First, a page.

Brendan Duke: Some essential tips to surviving the Galway Festival

Keep calm and go to the Galway Races.

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Galway looms on the horizon. I’m reminded of 20 years ago, standing on the balcony of the Radisson Hotel. A grand view over Galway Bay. Fianna Fail were riding high in the polls, the economy boomed, and in Galway they partied like it was, erm, 1999.

The horizon was like something out of Apocalypse Now. More helicopters than a man could count on one hand. According to pollsters, Fianna Fail have served their time in the political wilderness. Galway has a fabled place in their history. They would probably prefer not to be reminded of the tent though. The economy is firmly back on the front foot, and I expect plenty of choppers will take to the skies next week.

Some things have changed of course. The Radisson has been usurped as the ‘go to’ hotel as 20 years is an eternity in fashion. In this Clayton era, my advice would still be to favour Shop Street. There are two schools of thought on travel. One says that the world is a big place. Get out and see as much of it as possible. That’s the line you should go with for the Tinder profile.

The less labour-intensive, i.e my, school of thought is to make like a tree. If a man stays in the same place long enough, the world will come to him. Some locations are better planting options than others. Shop Street is one of the best. Who in the world could resist the cobbled charms of its many drinking dens?

Here are a few other Do’s and Dont’s I’ve learned from sometimes bitter experience.


1. Hats off to Galway

The weather is fierce fickle by the Atlantic. A multi-purpose, wide-brimmed number that can keep both rain and rays at bay. Can also be useful on the many impromptu dancefloors that pop up. A friend of mine swears that if you place your hat on, and complete one dance with, a woman, she’s yours for the night. Not a legally binding contract mind. I checked.

2. Find the lady

Speaking of women. Don’t attempt to ‘find the lady’ outside the track. Turns out the friendly fellow to your right is in cahoots with the dealer. I only forget this relationship once a decade.

3. Small can be beautiful too

Do keep an eye out for smaller yards with a good record at the meeting. It’s a big shop window for potential owners. Sheila Lavery has done well in recent years. Her team will be worth a second look.

4. Mac attack

Do have a late-night burger in Supermacs. It’s a cliche, but so is visiting the Louvre.

5. Hard day’s night

Don’t do all seven days. There are three distinct waves. Monday, and Tuesday has a more relaxed, lazy summer evening feel to it. Midweek is murder. Need the legs of a student for Thursday in particular. The weekend crowd can take or leave the racing, but add plenty to a fun town. One friend of mine is going for the week. Like a big wave surfer, I’m both in awe of, and highly concerned for him.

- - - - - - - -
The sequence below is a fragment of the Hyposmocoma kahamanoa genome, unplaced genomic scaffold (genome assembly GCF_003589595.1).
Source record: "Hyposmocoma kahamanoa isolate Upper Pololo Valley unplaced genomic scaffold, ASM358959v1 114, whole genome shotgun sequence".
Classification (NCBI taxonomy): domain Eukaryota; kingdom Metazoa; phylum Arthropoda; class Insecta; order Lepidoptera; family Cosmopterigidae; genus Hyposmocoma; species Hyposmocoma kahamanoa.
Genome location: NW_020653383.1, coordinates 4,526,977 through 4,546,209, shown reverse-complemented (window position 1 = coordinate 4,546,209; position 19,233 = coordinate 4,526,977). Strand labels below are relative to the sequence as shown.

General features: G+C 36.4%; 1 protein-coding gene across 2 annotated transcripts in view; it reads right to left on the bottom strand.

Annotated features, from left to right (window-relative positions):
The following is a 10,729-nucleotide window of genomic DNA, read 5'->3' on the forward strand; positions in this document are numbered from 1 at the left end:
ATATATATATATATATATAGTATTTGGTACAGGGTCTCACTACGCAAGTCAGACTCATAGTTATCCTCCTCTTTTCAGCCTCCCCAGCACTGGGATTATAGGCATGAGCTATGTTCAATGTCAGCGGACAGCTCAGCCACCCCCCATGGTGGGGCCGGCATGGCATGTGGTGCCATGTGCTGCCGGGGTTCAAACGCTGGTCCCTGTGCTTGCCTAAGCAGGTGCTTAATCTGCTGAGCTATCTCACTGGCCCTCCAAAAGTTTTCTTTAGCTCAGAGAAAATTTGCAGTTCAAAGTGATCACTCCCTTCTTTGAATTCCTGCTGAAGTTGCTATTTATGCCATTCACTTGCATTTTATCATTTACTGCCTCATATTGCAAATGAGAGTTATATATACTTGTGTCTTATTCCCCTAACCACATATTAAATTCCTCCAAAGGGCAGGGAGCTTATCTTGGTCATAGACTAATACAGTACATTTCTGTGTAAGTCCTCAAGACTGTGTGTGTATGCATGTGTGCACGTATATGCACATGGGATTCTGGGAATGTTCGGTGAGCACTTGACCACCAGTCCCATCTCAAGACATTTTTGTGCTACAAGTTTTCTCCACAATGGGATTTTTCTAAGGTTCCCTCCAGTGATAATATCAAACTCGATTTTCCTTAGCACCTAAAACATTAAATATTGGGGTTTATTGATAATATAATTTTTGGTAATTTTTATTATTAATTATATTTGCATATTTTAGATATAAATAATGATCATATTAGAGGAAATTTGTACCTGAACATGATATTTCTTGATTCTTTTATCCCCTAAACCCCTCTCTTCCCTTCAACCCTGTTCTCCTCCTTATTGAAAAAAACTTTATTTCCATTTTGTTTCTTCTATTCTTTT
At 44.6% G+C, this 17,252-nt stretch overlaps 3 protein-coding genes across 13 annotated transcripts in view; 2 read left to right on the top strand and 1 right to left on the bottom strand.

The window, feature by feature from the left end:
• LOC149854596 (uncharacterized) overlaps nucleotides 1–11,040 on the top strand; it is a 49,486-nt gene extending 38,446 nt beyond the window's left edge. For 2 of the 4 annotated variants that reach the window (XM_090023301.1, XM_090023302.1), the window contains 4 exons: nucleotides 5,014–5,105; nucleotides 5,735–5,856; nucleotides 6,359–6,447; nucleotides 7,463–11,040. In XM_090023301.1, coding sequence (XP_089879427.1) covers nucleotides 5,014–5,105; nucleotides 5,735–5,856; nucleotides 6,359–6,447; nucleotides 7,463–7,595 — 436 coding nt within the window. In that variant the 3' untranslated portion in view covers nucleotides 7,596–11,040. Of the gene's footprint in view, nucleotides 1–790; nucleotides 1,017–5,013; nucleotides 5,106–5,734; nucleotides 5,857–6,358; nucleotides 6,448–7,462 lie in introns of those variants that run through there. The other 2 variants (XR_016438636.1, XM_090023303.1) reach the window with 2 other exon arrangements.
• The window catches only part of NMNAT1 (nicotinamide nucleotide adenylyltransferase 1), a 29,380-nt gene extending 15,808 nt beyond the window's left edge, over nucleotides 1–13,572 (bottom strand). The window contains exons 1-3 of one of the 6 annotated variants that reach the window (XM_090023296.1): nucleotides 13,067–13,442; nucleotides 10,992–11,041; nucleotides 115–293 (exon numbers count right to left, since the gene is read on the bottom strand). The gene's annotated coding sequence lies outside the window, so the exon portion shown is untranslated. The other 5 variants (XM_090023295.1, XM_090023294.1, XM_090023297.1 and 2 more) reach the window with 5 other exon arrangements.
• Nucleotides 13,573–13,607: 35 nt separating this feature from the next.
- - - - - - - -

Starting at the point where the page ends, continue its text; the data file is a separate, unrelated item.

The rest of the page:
Come back safe, son.

3 to watch out for

Now to find some winners. With no significant rain expected until much later in the week, we can expect the major races to be run on decent ground. They will probably water the ground for the jumps horses.

The highlight of the first couple of days will be Riven Light’s attempt to become a Galway legend. Whether handicappers should be accorded legendary status is open to debate. This festival does put them centre-stage though, so no better place to try. Riven Light has won the last two runnings of Tuesday’s BMW Mile at 7.40pm.

Last year he won off a mark of 108. This horse has a hugely impressive cruising speed and off a mark of 110 he’s greatly respected. The ground may be a bit quicker than ideal though. This race is Hamley’s only entry next week. A strongly run extended mile might be just the ticket. She travels well at longer trips, and her stamina should be a big asset on the climb to the line. Paddy go 20/1 and are 5 places at the moment. That looks big, and that would tempt me into an each-way bet.

The Galway Plate on Wednesday 7.20pm looks a minefield. Coney Island makes a bit of appeal. He’s never going to scale the heights his novice chase season promised.  His sixth in a red-hot Ryanair at Cheltenham was a fine effort. That run suggests a mark of 157 would give him a chance on Wednesday. He’s 10/1 at the moment. He’ll probably be that price after declarations so wait until then to back him.

Thurday’s Galway Hurdle at 4.55pm has me addled. I didn’t really fancy any of them. Tudor City may be a little overpriced at 20/1. He’s a very hard horse to win with. A well run race, in a big field is what he wants. He’s in solid form over both flat and jumps. The extra place on offer is appealing with a horse like him. He has an alternative engagement on Friday. Best to wait for declarations. Hopefully the price will hold up.

*Prices correct at time of publication

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What do you think?